A Manitoba employer didn’t have sufficient proof to justify firing an employee for theft of money that went missing under her care, an arbitrator has ruled.
Christine Dwyer was head secretary at a small Winnipeg school under the administration of the Winnipeg School Division. She had some difficulties in her position at first, but she kept meticulous notes and worked with her boss, the district business administrator, to improve. Dwyer received a positive performance assessment in March 2011.
At the beginning of the school year, the school normally collected student fees for field trips and supplies. An educational assistant and a teacher collected the money and took it to the office, where the head secretary checked the names off of a list and counted the money.
Dwyer was not supposed to collect money from parents, but rather direct them to the appropriate teachers to make their payments. Nor was she supposed to rewrite deposit amounts on the envelopes. Dwyer had no prior experience in handling money.
The school had no safe, so Dwyer kept the envelopes with money in a locked drawer. On her lunch breaks, student helpers would stay at the office desk.
In the fall of 2012, Dwyer asked the principal to lend her $400 to cover a daycare payment. The principal wrote her a cheque and Dwyer repaid her in cash the following week. It was the only time Dwyer asked to borrow money.
In September 2012, one of the teachers received a printout of her accounts and saw that her class was credited with $475 paid. She believed the amount should have been $586. The teacher reported the discrepancy to the principal.
The district business administrator and an auditor were brought in to assess the situation, and they found undated and unsigned deposit envelopes that had been filled out by Dwyer and didn’t correspond to e-receipts.
However, they couldn’t determine whether Dwyer had taken any money, since different teachers had initially collected it and gave their envelopes separately to her.
The school division’s HR officer conducted a review and interviewed Dwyer. A total of $2,268 was unaccounted for, including $610 that Dwyer had handled and issued manual receipts for or wrote on deposit envelopes herself. Dwyer couldn’t explain the discrepancy between monies recorded as received and the actual amounts deposited, but said she didn’t know what she received and she “just wrote what she was told to write.”
Dwyer also said she didn’t fully understand what she was doing and things were a mess, but didn’t admit to taking the money.
The school division didn’t go to the police as it didn’t think it could get the money back. It also believed Dwyer stole all the money, but could only tie her directly to the $610 she handled and apparently didn’t deposit.
Some time passed and Dwyer was informed on Jan. 22, 2015, that she was being suspended without pay for six months. When she returned to work, she would be demoted to a lesser clerk position where she wouldn’t handle cash, and wouldn’t be considered for a promotion for five years, and only after completion of a basic accounting course.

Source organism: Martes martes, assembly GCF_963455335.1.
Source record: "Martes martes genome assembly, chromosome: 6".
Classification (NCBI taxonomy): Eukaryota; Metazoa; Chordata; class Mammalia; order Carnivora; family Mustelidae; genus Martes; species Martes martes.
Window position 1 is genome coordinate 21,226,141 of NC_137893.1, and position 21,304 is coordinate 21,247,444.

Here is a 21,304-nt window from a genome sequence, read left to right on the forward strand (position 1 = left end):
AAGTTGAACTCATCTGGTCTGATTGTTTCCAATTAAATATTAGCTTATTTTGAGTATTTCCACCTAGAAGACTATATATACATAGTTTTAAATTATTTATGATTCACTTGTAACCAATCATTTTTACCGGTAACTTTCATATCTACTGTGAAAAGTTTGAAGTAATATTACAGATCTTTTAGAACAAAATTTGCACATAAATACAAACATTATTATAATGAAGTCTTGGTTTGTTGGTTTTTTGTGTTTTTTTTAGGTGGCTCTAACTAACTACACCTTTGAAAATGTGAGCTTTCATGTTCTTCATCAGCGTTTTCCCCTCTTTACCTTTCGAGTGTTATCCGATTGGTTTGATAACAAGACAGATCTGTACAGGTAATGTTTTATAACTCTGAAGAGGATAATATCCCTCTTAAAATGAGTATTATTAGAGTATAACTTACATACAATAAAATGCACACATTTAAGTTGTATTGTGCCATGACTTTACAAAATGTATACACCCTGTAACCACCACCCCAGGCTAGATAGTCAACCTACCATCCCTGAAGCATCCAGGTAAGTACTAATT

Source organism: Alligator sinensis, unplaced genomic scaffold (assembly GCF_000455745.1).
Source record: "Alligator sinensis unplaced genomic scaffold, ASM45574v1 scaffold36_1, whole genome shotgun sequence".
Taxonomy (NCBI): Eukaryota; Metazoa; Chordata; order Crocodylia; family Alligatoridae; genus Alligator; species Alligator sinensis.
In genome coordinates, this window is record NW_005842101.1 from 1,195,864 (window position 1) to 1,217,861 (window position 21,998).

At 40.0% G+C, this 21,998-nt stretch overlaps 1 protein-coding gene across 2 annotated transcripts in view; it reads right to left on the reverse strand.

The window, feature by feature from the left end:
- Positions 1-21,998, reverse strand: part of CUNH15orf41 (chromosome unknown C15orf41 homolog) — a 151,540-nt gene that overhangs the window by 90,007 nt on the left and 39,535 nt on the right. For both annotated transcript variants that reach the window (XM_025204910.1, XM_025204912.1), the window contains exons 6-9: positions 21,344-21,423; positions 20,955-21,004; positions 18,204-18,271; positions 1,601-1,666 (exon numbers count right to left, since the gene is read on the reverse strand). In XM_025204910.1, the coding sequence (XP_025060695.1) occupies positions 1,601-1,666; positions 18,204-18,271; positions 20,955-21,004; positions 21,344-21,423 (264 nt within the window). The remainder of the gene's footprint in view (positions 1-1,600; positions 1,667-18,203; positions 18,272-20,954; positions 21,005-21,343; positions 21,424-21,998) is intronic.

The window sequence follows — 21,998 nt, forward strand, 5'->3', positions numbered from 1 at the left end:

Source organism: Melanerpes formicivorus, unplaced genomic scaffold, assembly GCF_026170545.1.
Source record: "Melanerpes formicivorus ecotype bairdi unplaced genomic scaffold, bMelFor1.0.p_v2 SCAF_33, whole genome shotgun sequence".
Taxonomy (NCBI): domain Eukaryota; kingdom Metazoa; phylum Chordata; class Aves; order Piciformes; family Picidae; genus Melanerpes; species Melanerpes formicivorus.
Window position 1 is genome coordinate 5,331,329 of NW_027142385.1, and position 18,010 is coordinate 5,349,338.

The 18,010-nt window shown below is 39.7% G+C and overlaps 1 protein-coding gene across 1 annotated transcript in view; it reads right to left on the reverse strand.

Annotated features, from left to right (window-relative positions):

The school division also required Dwyer to pay back the missing $610 linked to her.
Dwyer challenged the discipline, arguing there was no proof she was responsible for the money shortages and the system was flawed.
The arbitrator found that the school division’s case was based entirely on circumstantial evidence from school records, requiring a consistency between the circumstances and alleged misconduct to effectively rule out any other conclusion.
The school division issued a six-month suspension rather than termination, despite the fact Dwyer denied stealing the money. This was somewhat odd since “a denial is usually taken as a strong indication of a lack of viability of a future ongoing employment relationship,” said the arbitrator.
It also took nearly two years for the school division to investigate and determine the discipline, which also raised questions about the school division’s certainty on Dwyer’s culpability, said the arbitrator.
Plus, the process for submitting money to Dwyer with deposit slips and envelopes was not always followed, and different people used different procedures.
Dwyer was straightforward with her answers, and although she couldn’t explain the discrepancies, she offered her best guess regarding inaccurate lists and receipts, said the arbitrator. In addition, she was overwhelmed with the financial aspects of her position.
“I agree with the union that the system was broken from the beginning and it is hard to draw conclusions from evidence presented from this type of broken system,” said the arbitrator.
The fact that Dwyer borrowed money shortly before the missing money was discovered didn’t mean much, as she paid it back the following week, found the arbitrator.
The Winnipeg School Division was ordered to rescind the suspension, remove it from Dwyer’s employment record, and reimburse her for loss of benefits and salary.
For more information see:
•Winnipeg School Division and WANTE (Dwyer), Re, 2016 CarswellMan 539 (Man. Arb.).
Jeffrey R. Smith is the editor of Canadian Employment Law Today. For more information, visit www.employmentlawtoday.com.
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